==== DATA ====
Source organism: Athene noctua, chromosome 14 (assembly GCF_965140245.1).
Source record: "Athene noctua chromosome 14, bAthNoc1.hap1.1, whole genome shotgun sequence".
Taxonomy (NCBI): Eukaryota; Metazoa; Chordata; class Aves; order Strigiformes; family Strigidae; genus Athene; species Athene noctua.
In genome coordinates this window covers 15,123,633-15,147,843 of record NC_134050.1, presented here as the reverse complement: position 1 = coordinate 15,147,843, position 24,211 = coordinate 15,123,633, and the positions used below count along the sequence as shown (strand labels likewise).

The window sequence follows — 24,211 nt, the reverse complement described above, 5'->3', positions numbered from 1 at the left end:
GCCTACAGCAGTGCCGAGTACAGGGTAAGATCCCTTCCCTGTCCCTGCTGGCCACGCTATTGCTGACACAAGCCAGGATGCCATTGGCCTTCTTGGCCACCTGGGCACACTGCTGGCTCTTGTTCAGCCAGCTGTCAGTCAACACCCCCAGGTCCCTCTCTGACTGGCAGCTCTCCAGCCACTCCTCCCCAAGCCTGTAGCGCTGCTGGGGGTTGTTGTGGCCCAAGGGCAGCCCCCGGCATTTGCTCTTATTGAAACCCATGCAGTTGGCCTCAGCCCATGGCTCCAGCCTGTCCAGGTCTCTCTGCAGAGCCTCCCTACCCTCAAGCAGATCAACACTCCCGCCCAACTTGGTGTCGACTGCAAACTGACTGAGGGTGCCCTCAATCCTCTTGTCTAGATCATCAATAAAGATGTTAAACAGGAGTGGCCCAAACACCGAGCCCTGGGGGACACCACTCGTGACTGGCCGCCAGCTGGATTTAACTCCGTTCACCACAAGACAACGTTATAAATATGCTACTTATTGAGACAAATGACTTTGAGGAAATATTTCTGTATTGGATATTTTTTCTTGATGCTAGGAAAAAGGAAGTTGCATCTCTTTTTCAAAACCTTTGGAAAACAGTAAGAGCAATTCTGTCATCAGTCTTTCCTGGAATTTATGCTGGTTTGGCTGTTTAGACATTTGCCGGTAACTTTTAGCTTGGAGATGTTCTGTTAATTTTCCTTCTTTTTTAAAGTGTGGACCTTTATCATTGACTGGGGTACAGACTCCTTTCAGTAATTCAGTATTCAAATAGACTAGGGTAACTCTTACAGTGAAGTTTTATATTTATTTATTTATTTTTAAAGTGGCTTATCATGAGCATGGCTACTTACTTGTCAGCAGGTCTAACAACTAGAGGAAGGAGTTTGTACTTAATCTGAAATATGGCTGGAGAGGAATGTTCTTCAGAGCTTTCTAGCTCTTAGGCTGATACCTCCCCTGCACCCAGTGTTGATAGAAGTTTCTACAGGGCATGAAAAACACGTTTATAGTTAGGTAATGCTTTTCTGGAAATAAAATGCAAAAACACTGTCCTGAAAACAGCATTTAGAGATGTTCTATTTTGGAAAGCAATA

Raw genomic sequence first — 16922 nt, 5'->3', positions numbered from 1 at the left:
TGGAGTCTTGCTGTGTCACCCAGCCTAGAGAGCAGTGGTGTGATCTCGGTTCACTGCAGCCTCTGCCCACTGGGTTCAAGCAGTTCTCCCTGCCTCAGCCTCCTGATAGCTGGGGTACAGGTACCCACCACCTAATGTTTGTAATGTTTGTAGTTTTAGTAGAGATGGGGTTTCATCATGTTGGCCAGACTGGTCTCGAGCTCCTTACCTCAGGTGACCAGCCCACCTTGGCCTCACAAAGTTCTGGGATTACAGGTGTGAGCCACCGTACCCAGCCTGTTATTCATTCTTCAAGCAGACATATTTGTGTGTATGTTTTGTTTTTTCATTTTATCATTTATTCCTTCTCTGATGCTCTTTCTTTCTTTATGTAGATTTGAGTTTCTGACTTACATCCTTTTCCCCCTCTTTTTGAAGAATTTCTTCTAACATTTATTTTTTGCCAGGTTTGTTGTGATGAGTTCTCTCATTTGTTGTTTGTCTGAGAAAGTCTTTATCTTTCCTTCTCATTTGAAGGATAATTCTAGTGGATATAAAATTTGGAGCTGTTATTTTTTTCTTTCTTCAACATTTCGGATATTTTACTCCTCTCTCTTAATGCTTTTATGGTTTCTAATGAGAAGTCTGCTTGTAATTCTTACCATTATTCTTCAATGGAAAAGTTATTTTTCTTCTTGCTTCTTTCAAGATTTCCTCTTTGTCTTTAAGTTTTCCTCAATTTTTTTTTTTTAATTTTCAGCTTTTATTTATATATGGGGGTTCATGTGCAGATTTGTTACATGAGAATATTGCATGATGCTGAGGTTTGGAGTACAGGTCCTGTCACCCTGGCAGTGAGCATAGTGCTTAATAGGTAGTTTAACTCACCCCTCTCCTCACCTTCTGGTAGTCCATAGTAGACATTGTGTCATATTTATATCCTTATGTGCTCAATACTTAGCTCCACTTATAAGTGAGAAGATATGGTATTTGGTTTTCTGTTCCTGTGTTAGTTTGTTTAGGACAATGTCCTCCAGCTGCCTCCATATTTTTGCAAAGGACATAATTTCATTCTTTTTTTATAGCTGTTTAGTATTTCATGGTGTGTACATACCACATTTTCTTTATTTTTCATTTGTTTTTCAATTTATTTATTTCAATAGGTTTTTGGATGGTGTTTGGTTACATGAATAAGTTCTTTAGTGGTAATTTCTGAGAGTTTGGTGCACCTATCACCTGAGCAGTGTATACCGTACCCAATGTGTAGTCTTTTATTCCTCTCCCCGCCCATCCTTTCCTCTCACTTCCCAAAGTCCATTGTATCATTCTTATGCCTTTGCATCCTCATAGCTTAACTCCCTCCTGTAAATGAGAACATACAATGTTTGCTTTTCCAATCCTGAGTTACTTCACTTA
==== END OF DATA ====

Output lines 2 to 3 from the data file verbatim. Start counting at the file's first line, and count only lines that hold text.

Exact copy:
Source record: "Athene noctua chromosome 14, bAthNoc1.hap1.1, whole genome shotgun sequence".
Taxonomy (NCBI): Eukaryota; Metazoa; Chordata; class Aves; order Strigiformes; family Strigidae; genus Athene; species Athene noctua.